I must admit, there’s a lot of books that say they’re ‘the love child of John Green and Rainbow Rowell’, and with that statement comes a lot of responsibility. Because these two authors are so loved and well-known by readers worldwide, to compare a novel two the incredible works of these two people isn’t something that should be done lightly. In that aspect, I was a little worried that this would be another clichéd love story with a character that’s try-hard quirky. But to label a debut novel as ‘John Green meets Rainbow Rowell’? Surely this was just a ploy by the publisher to sell more copies? However, I quickly realised this was no ploy. But even though this novel was quite reminiscent of some of the works by John Green and Rainbow Rowell, the author has successfully developed her own unique style and, in culmination with the adopting of a couple of stylistic elements of these other sensational novelists, I believe she has written a piece of prose that will go one to become one of the most beloved YA contemporaries of all time.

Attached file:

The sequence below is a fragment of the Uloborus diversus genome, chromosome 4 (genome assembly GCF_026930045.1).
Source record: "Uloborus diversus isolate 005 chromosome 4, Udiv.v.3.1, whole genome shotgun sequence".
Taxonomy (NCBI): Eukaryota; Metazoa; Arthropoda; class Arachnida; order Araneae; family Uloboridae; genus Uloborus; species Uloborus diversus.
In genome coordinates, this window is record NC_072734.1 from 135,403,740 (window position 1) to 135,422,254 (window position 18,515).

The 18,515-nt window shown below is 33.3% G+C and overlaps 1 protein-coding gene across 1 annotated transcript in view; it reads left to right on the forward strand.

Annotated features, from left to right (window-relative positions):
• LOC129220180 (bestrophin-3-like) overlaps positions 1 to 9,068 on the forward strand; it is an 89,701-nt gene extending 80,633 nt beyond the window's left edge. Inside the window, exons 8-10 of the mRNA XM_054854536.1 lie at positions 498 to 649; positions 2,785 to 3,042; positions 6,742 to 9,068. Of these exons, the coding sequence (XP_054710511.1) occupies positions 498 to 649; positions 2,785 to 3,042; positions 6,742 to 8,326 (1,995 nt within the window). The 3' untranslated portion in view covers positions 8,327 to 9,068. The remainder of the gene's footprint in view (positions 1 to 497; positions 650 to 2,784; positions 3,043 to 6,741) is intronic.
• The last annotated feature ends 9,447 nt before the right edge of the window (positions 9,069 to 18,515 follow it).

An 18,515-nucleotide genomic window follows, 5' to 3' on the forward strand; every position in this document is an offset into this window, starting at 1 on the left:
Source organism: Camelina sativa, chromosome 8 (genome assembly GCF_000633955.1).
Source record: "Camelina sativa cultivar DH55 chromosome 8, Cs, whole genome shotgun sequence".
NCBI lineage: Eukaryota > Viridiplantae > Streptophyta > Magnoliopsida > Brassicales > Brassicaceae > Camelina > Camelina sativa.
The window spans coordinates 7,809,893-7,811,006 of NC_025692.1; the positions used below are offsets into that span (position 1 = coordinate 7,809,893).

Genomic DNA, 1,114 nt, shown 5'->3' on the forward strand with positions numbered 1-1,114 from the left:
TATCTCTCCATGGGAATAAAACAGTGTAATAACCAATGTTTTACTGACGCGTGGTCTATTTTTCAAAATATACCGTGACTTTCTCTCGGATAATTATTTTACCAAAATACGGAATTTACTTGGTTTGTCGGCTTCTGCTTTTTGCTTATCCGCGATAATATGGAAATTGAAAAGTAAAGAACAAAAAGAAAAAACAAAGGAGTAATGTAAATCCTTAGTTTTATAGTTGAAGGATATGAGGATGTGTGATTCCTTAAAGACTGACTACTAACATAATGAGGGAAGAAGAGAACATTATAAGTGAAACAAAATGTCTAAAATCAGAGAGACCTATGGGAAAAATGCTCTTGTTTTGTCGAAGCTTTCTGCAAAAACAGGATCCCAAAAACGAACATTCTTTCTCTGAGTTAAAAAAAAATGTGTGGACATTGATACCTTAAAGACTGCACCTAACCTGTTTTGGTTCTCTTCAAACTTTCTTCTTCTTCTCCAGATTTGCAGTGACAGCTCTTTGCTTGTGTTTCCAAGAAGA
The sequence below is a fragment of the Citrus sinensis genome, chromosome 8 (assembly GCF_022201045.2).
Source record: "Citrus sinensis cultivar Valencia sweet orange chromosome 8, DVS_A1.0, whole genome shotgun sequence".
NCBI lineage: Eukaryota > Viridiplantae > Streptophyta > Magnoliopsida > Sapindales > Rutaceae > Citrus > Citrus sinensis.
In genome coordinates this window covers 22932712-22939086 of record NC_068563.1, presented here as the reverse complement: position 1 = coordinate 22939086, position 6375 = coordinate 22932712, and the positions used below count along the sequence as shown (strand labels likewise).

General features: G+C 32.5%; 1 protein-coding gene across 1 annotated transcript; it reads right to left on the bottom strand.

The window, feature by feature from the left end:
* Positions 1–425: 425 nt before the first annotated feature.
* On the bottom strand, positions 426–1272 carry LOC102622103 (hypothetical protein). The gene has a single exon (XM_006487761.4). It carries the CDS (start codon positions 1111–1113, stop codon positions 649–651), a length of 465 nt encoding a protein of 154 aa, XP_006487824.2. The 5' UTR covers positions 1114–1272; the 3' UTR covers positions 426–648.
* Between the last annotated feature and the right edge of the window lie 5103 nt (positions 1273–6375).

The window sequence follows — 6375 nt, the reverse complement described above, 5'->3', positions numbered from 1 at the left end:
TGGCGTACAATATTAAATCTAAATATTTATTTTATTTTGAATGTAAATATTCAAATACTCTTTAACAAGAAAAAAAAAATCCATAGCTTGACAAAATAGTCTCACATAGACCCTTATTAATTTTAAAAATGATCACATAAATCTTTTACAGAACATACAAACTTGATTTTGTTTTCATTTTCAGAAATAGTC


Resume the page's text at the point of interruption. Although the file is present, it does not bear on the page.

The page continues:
One of my favourite aspects of the novel was the use of pop culture and technology. There are so many references to some of the latest apps and current trends, and it was really nice to see an author use and embrace these things, rather than attempt to create a whole new world for the characters. As this is a contemporary, it makes sense that it should draw upon some of the things that are happening right now in pop culture and the world around us, however a lot of the time we see authors hesitant to name-drop products or people — for fear of incorrect endorsement, maybe? Anyhow, these references never failed to make me laugh and further established the authentic voices of the characters. I also particularly liked the inclusion of texts between Henry and Grace in bubble format, which again helped create such genuine character voices and also provided the occasional break in the traditional structure of prose.